What does the deacon do?

Plaintiff: he takes a portion of the service.

What portion of the service? — He reads so many prayers, and collects all the offerings in the church.

Then he is the cashier? — Yes, and he pays all the expenses.

How did they collect the money? — They pay by tithes of the rate.

Did the congregation increase? — Yes, the place was full at times.

Are you a member of the church? — No, they took me in as a member, but they did not treat any as such. They had me merely for my services.

His Honour: Where do you attend now?

Plaintiff: The established Church.

Mr Pollard: Did they find fault with your playing?

Plaintiff: they laid any fault on to me, but I had no choir to deal with.

His Honour: Had you to play and sing, too? (Laughter.)

Plaintiff: Yes, they used to teach me to begin at the bottom of the hymn. (Laughter.) Since I have left off playing, Mr Piggins sent for the music books, some of which they had given me. I did not give them up.

Mr Birkett: What justified you in saying that they took you in for your services?

Plaintiff: From their treatment to me.

Did not they receive you into membership before you played the harmonium? — No, they did not.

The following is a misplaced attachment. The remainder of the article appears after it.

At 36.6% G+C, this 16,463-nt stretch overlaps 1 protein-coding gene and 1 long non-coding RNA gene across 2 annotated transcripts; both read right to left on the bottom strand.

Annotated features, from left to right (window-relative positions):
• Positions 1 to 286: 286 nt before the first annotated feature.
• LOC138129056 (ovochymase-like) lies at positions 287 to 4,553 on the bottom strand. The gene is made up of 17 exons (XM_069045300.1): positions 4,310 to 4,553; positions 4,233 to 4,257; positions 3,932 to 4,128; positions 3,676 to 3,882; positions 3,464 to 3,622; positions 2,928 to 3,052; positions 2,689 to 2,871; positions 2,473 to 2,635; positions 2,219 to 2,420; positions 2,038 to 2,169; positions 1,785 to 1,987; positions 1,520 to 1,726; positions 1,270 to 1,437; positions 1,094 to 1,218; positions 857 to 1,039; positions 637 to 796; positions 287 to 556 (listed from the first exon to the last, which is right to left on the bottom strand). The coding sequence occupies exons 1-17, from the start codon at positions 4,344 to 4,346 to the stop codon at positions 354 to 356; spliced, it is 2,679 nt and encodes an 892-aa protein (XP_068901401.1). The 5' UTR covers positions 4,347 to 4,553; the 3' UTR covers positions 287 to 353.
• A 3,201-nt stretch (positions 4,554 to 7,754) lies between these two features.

When did you become a member of this community? — I don't understand the working of the thing, but last November there was a confirmation, they call it, I think. I think I was admitted in February.

His Honour: What happened to you then?

Plaintiff: They admitted so many into fellowship.

Cross-examination continued: They are nearly all poor people in the church, but there are a few small tradesmen.

Mr Birkett: Is it not one of the principle of this Association that the members of it should render their services voluntarily?

Plaintiff: Yes.

This is one of the prominent principles, and you were aware of it? — Yes.

Mr Piggins performs a great many services does he not? — I am not sure. He has been brought into office since I left.

His Honour: Has he taken the harmonium since you left?

Plaintiff: I don't know, sir.

Mr Birkett: Does he not give up a great deal of time and labour for the benefit of his community?

Plaintiff: No, he does not.

At this stage of the proceedings, his Honour said there was not the slightest shadow of a legal contract. Besides, the services rendered during the quarter sued for were proved to be voluntary. He (the learned Judge) should order the plaintiff to be non-suited.

Some arguments ensued as to the costs, but Mr Birkett stated that Mr Marion would forego his, adding that had the plaintiff continued to have rendered his services he would, in all probability, have received more than he had claimed, but his client refused to be forced to pay.

The above report comes from the Ipswich Journal of 1873/03/22. The Irvingite movement, or Catholic Apostolic Church, had been established in about 1831. Its three grades of ordained ministry were the bishop (referred to as "angel", following a passage in Revelations chapters 2 and 3, in the above case Brewster), the priest (Marion) and the deacon (Piggins). As noted in the transcript, the deacon was responsible for management. Edwin Frederick Brewster, a rich farmer of White Notley, supervised several local Irvingite churches.